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Kushner’s ‘immoral’ peace plan torn to shreds by Israeli security experts: ‘It could blow up the Middle East’

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Jared Kushner’s Middle East peace proposal has been widely panned by international relations experts, and now three Israeli security experts have written a scathing editorial for Politico explaining how the plan could “blow up the Middle East.”

The editorial — which was co-written by Ami Ayalon, former director of the Israeli security agency Shin Bet; Gilead Sher, former chief of staff for Prime Minister Ehud Barak; and Israeli tech entrepreneur Orni Petruschka — argues that Kushner’s peace plan is “immoral” and stands a good chance of producing the opposite of its intended outcome.

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In particular, the authors believe that the Trump administration is foolishly assuming it can dazzle the Palestinians with promises of wealth when such approaches have never worked in the past.

“The Trump administration’s focus on economics — led by Trump’s son-in-law and senior adviser Jared Kushner — is a strategic mistake that could stymie the negotiations before they begin,” they argue. “If Trump and his team studied history, they would know that placing economics before core political issues is a slap in the face to the Palestinians.”

The authors go on to explain how Trump’s peace plan could mean the end of Palestinian Authority President Mahmoud Abbas, who is already on thin ice from Palestinians who believe he has been compromised by the Israeli government.

“He will not able to accept a deal that blatantly ignores Palestinian national aspirations, yet rejecting it will paint him as resisting peace,” they write. “Domestic pressure may force him to stop cooperating with Israel on security, which will lead to a hike in terrorism. The path from there to igniting the entire area would be short, as the painful history of the conflict shows.”

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Read the whole editorial here.


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‘A deeply disappointing moment’: Trump’s new national security adviser is ‘big fan’ of John Bolton

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President Donald Trump named Robert C. O’Brien as national security adviser on Wednesday even though his worldview is similar to that of former National Security Adviser John Bolton.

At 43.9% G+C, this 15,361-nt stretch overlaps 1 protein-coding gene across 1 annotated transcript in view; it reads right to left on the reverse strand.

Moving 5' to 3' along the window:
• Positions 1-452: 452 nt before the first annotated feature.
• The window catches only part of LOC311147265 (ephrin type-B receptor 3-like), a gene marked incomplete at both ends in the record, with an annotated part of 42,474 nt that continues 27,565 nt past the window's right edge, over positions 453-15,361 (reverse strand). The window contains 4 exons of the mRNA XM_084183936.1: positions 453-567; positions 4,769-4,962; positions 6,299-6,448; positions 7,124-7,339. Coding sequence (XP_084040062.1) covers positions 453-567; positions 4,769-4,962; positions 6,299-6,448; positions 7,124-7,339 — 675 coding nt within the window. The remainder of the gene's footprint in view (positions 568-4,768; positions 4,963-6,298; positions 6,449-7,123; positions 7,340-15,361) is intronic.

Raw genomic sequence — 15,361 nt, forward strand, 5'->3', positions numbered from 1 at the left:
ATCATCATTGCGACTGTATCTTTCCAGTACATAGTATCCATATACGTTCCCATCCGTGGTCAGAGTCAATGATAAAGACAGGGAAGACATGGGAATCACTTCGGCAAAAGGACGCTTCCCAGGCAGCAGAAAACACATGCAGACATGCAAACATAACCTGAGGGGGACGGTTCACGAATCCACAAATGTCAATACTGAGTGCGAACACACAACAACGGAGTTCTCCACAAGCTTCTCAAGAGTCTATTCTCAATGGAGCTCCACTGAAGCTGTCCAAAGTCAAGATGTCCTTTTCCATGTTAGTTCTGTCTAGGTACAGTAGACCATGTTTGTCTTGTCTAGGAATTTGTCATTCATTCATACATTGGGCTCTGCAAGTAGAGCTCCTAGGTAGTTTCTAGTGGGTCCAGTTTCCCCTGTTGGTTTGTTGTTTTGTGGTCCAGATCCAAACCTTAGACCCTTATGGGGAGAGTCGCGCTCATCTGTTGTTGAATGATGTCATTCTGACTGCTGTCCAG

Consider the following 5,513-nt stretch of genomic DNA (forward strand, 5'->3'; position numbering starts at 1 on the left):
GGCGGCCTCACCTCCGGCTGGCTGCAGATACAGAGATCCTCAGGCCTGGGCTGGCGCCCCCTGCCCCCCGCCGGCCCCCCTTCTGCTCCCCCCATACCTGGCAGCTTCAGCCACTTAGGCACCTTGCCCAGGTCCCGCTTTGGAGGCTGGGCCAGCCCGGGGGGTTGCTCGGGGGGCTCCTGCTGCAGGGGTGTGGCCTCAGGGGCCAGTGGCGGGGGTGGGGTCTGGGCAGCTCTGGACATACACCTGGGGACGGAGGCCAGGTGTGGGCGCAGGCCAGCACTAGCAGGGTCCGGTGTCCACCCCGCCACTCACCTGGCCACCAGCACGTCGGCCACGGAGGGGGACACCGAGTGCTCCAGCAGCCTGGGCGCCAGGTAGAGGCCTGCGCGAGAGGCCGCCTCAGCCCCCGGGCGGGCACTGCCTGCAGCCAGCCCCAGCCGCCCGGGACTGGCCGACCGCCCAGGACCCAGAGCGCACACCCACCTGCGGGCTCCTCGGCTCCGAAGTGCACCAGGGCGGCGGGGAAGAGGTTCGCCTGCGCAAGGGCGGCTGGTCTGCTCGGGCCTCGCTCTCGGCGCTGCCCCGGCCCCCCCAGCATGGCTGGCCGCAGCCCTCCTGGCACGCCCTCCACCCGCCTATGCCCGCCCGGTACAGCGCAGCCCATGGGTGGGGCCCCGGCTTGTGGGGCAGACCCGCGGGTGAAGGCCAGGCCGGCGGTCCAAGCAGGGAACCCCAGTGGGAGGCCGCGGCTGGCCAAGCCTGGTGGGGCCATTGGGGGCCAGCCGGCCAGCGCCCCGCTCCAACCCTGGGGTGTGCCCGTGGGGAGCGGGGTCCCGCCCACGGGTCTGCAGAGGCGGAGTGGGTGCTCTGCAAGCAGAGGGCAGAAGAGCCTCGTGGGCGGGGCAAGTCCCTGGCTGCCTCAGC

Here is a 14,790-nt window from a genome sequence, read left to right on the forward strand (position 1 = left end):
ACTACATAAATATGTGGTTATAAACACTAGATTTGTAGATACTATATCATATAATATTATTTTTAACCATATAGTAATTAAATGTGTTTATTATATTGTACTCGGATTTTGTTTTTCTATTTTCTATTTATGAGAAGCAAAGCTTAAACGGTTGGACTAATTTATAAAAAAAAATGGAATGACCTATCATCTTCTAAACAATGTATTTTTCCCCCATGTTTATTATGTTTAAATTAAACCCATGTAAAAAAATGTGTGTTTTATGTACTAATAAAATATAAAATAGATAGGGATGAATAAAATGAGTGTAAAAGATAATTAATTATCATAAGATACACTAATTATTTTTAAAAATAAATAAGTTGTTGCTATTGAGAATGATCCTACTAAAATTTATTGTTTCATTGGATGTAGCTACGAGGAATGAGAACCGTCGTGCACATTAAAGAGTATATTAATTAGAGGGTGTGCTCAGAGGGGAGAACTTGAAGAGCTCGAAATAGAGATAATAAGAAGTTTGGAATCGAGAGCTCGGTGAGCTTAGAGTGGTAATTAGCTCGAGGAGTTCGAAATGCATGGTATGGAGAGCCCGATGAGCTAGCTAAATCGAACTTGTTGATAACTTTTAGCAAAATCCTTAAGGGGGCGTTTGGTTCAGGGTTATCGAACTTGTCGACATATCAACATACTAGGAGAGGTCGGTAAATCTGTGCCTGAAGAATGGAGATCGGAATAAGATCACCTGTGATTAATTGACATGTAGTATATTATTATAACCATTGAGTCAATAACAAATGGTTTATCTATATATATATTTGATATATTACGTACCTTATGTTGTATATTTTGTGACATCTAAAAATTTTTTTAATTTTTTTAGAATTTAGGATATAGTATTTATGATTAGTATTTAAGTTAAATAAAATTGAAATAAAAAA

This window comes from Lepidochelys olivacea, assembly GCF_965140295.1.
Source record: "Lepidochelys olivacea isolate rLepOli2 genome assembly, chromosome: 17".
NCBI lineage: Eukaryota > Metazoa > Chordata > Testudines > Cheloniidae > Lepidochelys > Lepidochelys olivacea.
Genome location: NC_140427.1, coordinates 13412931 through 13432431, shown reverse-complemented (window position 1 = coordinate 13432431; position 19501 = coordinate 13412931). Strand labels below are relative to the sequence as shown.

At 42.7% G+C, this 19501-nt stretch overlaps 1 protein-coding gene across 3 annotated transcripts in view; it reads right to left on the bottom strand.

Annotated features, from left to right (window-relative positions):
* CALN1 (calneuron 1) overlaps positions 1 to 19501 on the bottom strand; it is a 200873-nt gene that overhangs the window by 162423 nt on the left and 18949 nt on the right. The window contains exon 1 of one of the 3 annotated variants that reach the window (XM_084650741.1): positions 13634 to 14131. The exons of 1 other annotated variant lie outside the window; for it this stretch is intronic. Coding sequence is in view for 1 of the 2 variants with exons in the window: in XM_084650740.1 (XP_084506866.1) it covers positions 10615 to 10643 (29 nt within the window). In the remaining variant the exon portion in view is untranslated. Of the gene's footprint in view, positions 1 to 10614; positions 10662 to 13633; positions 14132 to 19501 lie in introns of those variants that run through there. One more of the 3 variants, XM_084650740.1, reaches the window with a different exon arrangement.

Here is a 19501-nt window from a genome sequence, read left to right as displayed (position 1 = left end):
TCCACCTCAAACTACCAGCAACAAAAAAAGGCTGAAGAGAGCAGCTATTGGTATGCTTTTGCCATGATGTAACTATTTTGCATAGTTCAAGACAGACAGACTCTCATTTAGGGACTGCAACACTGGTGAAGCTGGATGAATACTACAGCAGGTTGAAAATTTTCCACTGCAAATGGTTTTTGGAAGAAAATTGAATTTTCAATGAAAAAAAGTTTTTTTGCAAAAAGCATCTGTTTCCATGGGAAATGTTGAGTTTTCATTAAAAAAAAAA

“I am pleased to announce that I will name Robert C. O’Brien, currently serving as the very successful Special Presidential Envoy for Hostage Affairs at the State Department, as our new National Security Advisor,” the president announced in a tweet.

O'Brien's appointment comes a week after the firing of Bolton, who was known to clash with Trump because of his hawkish foreign policy positions.

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Christian conservatives are giving Americans an ‘allergic reaction’ to religion: researchers

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The number of Americans identifying as atheists is increasing -- and recent social science research suggests that the Christian Right is playing a key role in making that happen.

As reported by Nate Silver's FiveThirtyEight, new research has found that distaste for Trump-loving Christian conservatism has not just turned some Americans off from individual churches but from religion altogether.

"As recently as the early 1990s, less than 10 percent of Americans lacked a formal religious affiliation, and liberals weren’t all that much likelier to be nonreligious than the public overall," FiveThirtyEight notes. "Today, however, nearly one in four Americans are religiously unaffiliated. That includes almost 40 percent of liberals — up from 12 percent in 1990, according to the 2018 General Social Survey."

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Trump taps Mike Pompeo lieutenant as new national security adviser

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President Donald Trump has announced a new national security adviser.

The president abruptly fired John Bolton last week via tweet, and he tweeted out the announcement Wednesday morning of Robert O’Brien as a replacement.

"I am pleased to announce that I will name Robert C. O’Brien, currently serving as the very successful Special Presidential Envoy for Hostage Affairs at the State Department, as our new National Security Advisor," the president tweeted. "I have worked long & hard with Robert. He will do a great job!"

O'Brien has worked alongside Secretary of State Mike Pompeo, who had been considered for a dual role leading the national security council.

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